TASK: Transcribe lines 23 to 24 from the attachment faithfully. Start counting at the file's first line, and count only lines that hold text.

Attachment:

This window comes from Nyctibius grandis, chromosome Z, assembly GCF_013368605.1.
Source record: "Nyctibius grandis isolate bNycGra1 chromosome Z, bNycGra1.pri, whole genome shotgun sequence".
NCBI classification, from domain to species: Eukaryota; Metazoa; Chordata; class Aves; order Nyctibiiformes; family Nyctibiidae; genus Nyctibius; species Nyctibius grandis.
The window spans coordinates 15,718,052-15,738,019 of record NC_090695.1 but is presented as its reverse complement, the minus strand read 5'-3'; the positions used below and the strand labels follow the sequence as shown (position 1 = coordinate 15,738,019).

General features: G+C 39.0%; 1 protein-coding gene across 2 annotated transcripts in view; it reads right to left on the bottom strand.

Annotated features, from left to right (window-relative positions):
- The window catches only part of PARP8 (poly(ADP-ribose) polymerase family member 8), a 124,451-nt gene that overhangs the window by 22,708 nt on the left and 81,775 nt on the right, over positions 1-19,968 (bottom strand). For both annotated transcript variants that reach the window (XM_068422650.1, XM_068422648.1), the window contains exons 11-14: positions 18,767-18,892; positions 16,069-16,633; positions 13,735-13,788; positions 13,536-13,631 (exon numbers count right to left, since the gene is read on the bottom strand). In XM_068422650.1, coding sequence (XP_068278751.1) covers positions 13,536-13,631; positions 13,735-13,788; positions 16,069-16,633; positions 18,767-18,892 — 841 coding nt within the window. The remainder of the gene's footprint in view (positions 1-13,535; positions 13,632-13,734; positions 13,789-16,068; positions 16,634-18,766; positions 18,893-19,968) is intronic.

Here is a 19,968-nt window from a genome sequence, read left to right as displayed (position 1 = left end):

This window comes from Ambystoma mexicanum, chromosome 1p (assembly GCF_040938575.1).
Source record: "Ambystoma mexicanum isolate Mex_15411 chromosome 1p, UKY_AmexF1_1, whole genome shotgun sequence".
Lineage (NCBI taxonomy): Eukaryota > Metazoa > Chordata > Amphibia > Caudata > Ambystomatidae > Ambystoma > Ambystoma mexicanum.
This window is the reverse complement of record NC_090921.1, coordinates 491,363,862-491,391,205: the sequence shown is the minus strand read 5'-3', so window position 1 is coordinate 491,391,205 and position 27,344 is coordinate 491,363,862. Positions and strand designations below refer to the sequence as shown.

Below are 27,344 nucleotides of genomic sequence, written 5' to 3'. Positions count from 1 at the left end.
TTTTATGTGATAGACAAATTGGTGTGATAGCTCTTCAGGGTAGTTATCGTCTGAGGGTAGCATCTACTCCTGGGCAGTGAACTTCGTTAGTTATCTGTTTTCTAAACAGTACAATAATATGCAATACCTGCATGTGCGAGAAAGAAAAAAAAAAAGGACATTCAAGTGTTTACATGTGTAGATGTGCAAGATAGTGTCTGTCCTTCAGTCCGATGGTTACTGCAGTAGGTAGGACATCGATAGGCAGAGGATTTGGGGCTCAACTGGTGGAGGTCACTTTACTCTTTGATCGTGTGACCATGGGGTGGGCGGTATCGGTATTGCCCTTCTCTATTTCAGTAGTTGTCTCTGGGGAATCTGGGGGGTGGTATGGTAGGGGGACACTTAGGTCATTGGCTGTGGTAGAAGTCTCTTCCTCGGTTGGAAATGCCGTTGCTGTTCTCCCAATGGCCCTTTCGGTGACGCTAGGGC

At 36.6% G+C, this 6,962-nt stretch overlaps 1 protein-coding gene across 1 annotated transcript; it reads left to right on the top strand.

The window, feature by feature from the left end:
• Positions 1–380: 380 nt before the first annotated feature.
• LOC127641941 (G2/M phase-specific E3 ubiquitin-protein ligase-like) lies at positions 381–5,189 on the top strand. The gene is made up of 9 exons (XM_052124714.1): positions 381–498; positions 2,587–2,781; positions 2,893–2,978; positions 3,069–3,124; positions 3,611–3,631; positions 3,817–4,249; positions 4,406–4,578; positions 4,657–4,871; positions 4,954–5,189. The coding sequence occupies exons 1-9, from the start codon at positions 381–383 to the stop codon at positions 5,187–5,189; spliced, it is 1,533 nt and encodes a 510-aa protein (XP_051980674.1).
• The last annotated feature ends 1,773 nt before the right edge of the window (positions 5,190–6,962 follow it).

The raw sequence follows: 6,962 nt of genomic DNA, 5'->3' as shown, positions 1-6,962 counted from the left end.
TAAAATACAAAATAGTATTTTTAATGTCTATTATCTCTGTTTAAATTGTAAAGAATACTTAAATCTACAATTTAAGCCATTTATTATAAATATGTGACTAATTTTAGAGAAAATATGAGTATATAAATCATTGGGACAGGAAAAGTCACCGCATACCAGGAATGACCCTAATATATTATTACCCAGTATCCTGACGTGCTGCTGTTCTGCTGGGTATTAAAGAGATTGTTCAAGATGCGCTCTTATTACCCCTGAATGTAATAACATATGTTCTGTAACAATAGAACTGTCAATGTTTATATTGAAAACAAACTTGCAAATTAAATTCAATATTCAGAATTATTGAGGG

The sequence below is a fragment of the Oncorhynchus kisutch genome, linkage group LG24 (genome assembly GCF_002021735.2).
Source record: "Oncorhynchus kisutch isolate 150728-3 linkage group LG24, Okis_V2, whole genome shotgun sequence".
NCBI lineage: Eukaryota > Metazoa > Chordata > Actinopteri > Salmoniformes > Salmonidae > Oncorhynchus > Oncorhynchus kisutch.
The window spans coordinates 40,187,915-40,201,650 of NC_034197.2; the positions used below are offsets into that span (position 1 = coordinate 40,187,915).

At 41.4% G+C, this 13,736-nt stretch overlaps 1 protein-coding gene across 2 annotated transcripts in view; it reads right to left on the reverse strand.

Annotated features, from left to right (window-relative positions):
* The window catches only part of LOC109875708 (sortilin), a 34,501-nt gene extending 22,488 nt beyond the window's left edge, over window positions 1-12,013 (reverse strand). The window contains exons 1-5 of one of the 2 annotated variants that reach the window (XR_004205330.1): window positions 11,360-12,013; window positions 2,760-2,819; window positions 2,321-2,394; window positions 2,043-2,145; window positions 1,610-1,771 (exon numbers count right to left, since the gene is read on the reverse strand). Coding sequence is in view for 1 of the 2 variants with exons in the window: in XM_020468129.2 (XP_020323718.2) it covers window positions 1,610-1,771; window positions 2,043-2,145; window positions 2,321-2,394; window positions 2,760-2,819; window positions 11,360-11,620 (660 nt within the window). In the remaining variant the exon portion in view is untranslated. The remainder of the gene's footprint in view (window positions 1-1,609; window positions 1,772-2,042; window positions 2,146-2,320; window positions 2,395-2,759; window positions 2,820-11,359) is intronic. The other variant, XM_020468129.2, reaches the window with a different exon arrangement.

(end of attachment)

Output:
Source record: "Oncorhynchus kisutch isolate 150728-3 linkage group LG24, Okis_V2, whole genome shotgun sequence".
NCBI lineage: Eukaryota > Metazoa > Chordata > Actinopteri > Salmoniformes > Salmonidae > Oncorhynchus > Oncorhynchus kisutch.